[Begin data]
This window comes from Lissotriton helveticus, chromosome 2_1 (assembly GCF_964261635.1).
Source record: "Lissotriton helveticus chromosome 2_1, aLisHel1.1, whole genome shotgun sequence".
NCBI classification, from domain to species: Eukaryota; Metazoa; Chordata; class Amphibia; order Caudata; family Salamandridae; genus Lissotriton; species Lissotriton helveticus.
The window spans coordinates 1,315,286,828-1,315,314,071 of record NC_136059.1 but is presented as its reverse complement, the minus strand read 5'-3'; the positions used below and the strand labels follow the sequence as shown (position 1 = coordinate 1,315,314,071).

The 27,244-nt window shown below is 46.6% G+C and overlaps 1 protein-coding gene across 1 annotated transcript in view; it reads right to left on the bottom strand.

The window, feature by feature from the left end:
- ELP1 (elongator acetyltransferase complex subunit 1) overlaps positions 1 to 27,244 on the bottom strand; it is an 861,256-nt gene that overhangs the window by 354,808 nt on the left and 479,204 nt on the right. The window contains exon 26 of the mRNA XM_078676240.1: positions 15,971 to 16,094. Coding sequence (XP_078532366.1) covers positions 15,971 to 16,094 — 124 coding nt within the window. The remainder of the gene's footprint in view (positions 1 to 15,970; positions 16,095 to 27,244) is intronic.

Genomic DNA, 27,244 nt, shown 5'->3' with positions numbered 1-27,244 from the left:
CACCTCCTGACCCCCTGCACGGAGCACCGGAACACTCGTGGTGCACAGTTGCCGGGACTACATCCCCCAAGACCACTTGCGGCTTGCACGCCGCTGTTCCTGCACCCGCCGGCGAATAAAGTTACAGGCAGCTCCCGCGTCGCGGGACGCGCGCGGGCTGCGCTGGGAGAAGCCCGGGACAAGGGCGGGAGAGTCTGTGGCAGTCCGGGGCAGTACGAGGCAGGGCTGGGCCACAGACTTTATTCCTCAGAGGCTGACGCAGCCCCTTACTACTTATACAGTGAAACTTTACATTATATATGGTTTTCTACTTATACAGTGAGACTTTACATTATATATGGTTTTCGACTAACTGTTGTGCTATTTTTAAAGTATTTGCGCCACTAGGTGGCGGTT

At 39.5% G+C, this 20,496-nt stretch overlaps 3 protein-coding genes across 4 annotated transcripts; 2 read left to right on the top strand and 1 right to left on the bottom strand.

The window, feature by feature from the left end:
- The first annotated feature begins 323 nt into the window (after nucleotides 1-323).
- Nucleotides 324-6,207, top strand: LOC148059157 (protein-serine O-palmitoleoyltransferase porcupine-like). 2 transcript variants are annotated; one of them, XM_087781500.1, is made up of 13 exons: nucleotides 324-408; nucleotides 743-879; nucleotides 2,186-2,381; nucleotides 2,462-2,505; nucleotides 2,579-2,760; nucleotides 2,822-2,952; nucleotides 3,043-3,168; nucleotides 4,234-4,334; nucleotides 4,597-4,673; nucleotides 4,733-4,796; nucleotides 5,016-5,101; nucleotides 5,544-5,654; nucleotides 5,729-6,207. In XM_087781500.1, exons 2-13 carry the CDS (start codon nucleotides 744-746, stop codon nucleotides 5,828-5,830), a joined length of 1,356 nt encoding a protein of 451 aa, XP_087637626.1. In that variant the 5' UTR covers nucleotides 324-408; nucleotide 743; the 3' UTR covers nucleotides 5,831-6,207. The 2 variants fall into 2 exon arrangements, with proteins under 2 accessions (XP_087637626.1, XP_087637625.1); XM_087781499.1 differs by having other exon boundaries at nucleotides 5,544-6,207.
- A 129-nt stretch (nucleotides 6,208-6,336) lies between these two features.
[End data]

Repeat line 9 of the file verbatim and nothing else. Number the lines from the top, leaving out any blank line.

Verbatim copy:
CACCTCCTGACCCCCTGCACGGAGCACCGGAACACTCGTGGTGCACAGTTGCCGGGACTACATCCCCCAAGACCACTTGCGGCTTGCACGCCGCTGTTCCTGCACCCGCCGGCGAATAAAGTTACAGGCAGCTCCCGCGTCGCGGGACGCGCGCGGGCTGCGCTGGGAGAAGCCCGGGACAAGGGCGGGAGAGTCTGTGGCAGTCCGGGGCAGTACGAGGCAGGGCTGGGCCACAGACTTTATTCCTCAGAGGCTGACGCAGCCCCTTACTACTTATACAGTGAAACTTTACATTATATATGGTTTTCTACTTATACAGTGAGACTTTACATTATATATGGTTTTCGACTAACTGTTGTGCTATTTTTAAAGTATTTGCGCCACTAGGTGGCGGTT